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FORUMS General Gear Talk Flash and Studio Lighting 
Thread started 25 Jul 2013 (Thursday) 01:49
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What equipment to start with?

 
Sens0r
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Jul 25, 2013 01:49 |  #1

I'm reading and watching videos about studio lighting and setup, and I'm planning on buying some basic equipment for portraits and simple studio photography.

I know this hobby is going to be a lifetime thing, I keep surprising myself with the photos I take every now and then, so I don't want to purchase anything that I wouldn't keep later down the road.

I think I'll need:
- Flash stand
- Softbox
- Umbrella
- Constant light source for the hotbox, dimmable (nothing expensive)
- Backdrops (white&Black) and backdrop stand

Any good -and cost effecient- recommendations I can start with?


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pyrojim
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Jul 25, 2013 02:34 |  #2

Why do you want constant light?


I'm only intimately familiar with speedotron(at such a young age too....most of the speedo people are OLD... I hear AARP calls foodguy regularly), but you can find a LOT of speedotron stuff for under $500.


Or are you going to go the speedlite route?

How much power do you need? How much portability? Not even in my crazy mind, is the speedotron stuff portable(explorer 1500 excluded).


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Buchinger
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Jul 25, 2013 19:03 |  #3

Personally - I find myself migrating to speed light gear even in the studio. I have a couple of flashpoint strobes that I also use. Again, this is all hobby stuff. I bought the cheetah Q-box 24 with the pro bracket. It will hold a large umbrella and any modifier with a Bowens mount. My 430 EXII is enough power for me for most situations. I think the new cheetah lights (CL-180/360) are the best of both worlds. Light, small, portable and powerful and will work with my speed light gear. I will probably pick up the 180 when I need more power outside.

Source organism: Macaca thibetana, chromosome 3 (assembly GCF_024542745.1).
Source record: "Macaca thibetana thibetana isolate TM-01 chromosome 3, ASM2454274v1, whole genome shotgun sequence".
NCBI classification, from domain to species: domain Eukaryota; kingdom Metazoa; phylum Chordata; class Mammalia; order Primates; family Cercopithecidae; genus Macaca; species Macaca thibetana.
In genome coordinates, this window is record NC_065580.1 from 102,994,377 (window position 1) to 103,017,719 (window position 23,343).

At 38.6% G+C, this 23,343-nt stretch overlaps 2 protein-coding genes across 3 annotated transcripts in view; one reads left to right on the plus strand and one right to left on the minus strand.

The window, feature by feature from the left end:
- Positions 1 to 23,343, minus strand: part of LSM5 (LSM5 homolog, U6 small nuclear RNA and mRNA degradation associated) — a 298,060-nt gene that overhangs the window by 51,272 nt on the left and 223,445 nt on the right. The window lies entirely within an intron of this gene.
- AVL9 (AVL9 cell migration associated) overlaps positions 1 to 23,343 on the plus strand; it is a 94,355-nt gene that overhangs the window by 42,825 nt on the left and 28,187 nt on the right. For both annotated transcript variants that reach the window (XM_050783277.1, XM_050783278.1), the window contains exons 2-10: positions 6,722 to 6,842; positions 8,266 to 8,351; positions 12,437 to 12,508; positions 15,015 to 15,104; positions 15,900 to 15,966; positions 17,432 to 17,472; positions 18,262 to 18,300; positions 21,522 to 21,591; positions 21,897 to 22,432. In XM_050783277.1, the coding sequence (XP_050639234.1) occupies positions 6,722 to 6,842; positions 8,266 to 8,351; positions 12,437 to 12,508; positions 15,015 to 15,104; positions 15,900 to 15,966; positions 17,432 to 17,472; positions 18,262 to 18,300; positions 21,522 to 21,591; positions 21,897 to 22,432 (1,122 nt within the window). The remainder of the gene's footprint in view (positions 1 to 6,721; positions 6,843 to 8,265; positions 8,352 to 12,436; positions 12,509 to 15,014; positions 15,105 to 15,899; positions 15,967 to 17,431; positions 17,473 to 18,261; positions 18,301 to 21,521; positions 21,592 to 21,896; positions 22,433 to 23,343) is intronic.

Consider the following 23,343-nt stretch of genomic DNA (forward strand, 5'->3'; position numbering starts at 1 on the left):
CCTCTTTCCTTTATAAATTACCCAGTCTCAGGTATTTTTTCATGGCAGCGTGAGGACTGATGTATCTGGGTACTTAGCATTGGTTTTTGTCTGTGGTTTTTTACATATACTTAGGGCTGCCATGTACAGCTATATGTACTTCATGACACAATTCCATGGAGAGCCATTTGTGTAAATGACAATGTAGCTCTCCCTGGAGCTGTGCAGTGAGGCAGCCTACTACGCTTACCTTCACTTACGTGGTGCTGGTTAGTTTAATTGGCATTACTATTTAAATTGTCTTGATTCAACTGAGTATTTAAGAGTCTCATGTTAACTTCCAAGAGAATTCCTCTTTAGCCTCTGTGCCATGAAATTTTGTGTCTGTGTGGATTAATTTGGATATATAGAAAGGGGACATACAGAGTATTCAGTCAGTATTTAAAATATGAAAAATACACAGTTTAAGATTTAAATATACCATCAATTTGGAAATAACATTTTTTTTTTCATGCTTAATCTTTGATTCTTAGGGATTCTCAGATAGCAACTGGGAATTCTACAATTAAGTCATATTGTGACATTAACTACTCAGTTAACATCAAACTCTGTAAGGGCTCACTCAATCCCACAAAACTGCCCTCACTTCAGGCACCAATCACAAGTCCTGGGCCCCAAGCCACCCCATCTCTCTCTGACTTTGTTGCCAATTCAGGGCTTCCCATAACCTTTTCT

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Wilt
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Jul 27, 2013 11:58 |  #4

Those who say 'buy speedlight' either...

  • Don't understand the value of SEEING IN ADVANCE what the lighting placement does to best depict and FLATTER subject (or fail to well depict the subject)
  • Understand lighting well enough thru experience to know general placement of lights -- but this is nevertheless simply 'ILLUMINATION', not flattering a human subject or best showing off the features of an object


If you are learning, there is no better way to learn to see what lighting placement does to flatter (or not) the subject, than to view with a constant light source. When I teach lighting fundamentals I start by simply having the student get a halogen desk lamp and move it around a subject's face, so that they instantly see how it emphasizes or hides facial blemishes and flatters or makes ugly the subject. It is also beneficial to instantly see effects of different light ratios.

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What equipment to start with?
FORUMS General Gear Talk Flash and Studio Lighting 
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